Each of the modules explains the concepts and is supported by images. At the end of each class, an assignment is given that the students have to complete and upload in a week. Their homework is critiqued by mentors and peers, and only then can they proceed to the next class. If required, they are allowed to re-shoot. “This way they share ideas and learn from each others’ mistakes,” explains Anuradha, who emphasises that a strict protocol and system is followed and those signing up for the course have to be committed. There is no skipping lessons.

Offline vs online


Online students have access to more than 500 stunning photographs by over 90 LLA alumni to give them an idea of what they can do with their cameras. Mohamed oversees their work and comments when necessary. The first set of students have already completed two assignments and the results have been promising, says Anuradha. Once they get feedback, they will launch other programmes, she adds.

Prahalad Muralidharan, CEO of LLA Online, explains that it was challenging to replicate the successful methods of their full-time courses on to the online platform. “After brainstorming and countless revisions, we finally found a way to do it. With peer-group interaction, an online forum and professional feedback, LLA Online is as close as it gets to LLA in terms of learning on an online platform!” he says.

The course includes 10 sessions over 10 weeks. The fee is ₹10,000. The full time courses at LLA can go up to ₹6,65,000. Details: or call: 97511-51999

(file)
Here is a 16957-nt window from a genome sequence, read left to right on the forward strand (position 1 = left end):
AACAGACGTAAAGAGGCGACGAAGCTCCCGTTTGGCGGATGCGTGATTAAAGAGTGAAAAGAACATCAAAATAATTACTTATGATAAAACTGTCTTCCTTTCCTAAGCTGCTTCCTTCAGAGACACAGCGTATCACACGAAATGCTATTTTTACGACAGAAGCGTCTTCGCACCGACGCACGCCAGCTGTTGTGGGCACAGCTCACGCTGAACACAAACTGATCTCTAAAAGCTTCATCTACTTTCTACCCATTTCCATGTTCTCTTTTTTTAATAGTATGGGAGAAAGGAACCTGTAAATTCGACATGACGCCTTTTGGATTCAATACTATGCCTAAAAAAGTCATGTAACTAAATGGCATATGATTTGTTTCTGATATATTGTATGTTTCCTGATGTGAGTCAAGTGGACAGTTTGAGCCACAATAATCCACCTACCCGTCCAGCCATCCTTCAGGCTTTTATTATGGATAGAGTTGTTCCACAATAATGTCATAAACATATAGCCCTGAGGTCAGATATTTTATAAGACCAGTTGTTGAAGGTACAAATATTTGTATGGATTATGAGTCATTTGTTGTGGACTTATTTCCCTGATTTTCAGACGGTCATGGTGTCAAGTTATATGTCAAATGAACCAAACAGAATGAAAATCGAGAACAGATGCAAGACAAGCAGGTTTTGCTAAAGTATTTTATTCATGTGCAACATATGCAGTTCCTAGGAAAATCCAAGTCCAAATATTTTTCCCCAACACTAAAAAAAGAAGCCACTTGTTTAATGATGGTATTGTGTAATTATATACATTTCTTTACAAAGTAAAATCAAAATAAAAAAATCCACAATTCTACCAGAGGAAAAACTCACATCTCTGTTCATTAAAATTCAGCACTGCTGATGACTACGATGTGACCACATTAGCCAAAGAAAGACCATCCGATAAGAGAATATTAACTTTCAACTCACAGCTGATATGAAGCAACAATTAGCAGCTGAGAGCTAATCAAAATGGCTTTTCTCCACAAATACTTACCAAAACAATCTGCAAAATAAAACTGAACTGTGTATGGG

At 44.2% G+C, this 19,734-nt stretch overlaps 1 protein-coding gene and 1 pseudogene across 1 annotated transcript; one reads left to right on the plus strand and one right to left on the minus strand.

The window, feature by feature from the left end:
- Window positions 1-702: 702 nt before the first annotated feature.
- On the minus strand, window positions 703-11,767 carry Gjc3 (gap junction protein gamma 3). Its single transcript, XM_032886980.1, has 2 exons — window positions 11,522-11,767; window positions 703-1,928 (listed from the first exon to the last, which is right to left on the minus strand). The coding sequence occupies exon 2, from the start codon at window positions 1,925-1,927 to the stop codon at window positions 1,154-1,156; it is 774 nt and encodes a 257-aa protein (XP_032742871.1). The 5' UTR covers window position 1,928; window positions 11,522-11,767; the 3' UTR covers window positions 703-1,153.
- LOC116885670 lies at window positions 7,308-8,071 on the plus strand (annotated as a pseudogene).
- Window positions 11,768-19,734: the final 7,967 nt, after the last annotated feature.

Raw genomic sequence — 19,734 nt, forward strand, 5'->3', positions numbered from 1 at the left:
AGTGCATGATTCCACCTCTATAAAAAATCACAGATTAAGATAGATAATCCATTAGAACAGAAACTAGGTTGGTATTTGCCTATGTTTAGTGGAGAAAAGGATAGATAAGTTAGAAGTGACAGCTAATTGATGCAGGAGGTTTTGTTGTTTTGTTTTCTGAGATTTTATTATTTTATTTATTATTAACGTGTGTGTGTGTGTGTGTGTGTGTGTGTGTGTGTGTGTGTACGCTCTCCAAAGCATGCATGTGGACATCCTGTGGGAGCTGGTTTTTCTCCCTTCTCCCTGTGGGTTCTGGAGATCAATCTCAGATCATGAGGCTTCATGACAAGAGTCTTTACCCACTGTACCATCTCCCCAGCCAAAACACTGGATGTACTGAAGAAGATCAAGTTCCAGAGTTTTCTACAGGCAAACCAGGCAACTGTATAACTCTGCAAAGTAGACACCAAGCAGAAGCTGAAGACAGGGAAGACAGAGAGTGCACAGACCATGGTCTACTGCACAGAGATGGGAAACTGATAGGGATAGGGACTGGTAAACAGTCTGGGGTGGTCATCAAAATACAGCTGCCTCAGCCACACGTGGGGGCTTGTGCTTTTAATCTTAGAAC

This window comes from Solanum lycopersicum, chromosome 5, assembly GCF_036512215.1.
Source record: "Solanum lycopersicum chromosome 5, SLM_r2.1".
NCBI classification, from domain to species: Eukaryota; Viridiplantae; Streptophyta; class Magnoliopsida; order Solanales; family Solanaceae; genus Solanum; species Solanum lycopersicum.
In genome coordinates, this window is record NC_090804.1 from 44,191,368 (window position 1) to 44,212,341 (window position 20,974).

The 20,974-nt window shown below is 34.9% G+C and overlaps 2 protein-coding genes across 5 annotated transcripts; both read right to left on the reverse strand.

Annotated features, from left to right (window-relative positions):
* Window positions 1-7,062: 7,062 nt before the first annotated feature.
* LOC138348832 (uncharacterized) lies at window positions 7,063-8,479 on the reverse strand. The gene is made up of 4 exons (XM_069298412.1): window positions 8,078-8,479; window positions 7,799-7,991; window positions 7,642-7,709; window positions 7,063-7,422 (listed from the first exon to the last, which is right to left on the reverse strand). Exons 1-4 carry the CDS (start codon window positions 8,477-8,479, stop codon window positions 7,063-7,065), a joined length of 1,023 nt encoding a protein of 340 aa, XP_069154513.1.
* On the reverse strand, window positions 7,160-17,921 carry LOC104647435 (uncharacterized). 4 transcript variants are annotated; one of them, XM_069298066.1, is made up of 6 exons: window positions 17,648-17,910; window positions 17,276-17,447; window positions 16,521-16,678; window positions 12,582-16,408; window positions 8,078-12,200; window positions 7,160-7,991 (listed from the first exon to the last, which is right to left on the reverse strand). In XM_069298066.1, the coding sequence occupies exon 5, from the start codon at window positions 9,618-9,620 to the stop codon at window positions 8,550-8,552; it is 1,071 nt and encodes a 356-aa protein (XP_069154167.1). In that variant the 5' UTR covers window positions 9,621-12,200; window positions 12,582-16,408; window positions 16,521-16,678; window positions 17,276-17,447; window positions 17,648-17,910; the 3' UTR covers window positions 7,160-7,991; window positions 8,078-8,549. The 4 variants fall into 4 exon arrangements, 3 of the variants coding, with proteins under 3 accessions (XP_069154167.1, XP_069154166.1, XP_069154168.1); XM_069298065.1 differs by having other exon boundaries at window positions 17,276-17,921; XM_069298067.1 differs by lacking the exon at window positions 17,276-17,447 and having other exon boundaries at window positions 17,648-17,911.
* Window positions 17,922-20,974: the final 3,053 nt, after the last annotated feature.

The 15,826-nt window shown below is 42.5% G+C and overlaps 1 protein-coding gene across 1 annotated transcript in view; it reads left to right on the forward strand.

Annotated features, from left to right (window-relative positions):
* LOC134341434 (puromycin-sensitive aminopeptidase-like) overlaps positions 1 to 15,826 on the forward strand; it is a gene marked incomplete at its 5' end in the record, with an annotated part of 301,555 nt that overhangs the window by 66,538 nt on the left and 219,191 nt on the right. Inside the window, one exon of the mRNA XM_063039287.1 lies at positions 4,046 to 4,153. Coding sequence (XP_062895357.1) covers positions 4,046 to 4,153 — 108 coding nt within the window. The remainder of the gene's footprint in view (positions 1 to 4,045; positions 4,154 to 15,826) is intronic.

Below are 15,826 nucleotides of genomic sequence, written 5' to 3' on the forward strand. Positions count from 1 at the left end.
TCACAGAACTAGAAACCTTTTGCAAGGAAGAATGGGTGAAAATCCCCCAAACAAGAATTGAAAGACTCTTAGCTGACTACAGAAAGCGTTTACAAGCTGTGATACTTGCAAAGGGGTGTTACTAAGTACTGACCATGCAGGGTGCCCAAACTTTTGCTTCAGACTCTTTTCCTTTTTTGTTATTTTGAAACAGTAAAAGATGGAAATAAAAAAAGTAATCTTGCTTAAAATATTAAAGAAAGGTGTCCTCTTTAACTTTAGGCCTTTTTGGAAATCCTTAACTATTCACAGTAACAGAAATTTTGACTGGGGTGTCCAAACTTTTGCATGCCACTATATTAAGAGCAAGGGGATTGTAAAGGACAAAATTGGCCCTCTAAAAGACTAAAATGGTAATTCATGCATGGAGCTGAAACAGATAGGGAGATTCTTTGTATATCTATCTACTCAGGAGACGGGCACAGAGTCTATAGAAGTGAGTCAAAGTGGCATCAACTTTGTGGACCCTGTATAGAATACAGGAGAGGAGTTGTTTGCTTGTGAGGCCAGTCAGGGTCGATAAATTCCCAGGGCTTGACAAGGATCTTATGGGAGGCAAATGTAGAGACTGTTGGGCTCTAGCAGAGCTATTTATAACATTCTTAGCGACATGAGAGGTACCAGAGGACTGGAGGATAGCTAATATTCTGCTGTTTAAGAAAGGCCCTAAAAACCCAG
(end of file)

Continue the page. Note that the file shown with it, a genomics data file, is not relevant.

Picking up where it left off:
source: / The Hindu / Home> Life & Style / by Pankiaja Srinivasan / January 05th, 2018

Four students of MANUU UGC training centre clears NET

Hyderabad,  TELANGANA :

Hyderabad  :

Four students from Maulana Azad National Urdu University’s UGC Net Coaching Centre have cleared National Eligibility Test conducted by Central Board of Secondary Education , New Delhi in November 2017.  One of these students has also cleared JRF.

The results were declared on January 3.

The successful MANUU students are Md Mustaquim Raza (Urdu-NET & JRF), Nafia Zainab Iftikhar (Arabic-NET), Mohammad Mushtaq Khan( Management-NET) and Qhudsia Wajid (English-NET).

Maulana Azad National Urdu University is a central University , providing higher education through Urdu medium. The UGC NET Coaching Centre has been established under the Equal Opportunity Cell of the University. It is providing free coaching to students from minorities and other scheduled communities.

UGC funded NET Coaching Centre has provided coaching to about 50 students for about two months. Students from the University and outside were admitted through entrance test.

Dr. Mohammad Aslam Parvaiz, Vice Chancellor, MANUU, while congratulating the successful students said that the University proposes to provide long term coaching to the students next year to ensure higher results.

source: / The Hans India / Home> Telangana / January 05th, 2018

Akbaruddin lends a helping hand to special children in Hyderabad

Hyderabad, TELANGANA :

MIM leader Akbaruddin Owaisi along with the children of Bhavita.
MIM leader Akbaruddin Owaisi along with the children of Bhavita.

Managed under Sarva Siksha Abhiyan (SSA), the resource centre provides facilities to 30 children with various kinds of disabilities.  During a recent visit to Bhavita, Akbaruddin was informed that the children had only one teacher and did not have access to playing and learning equipment .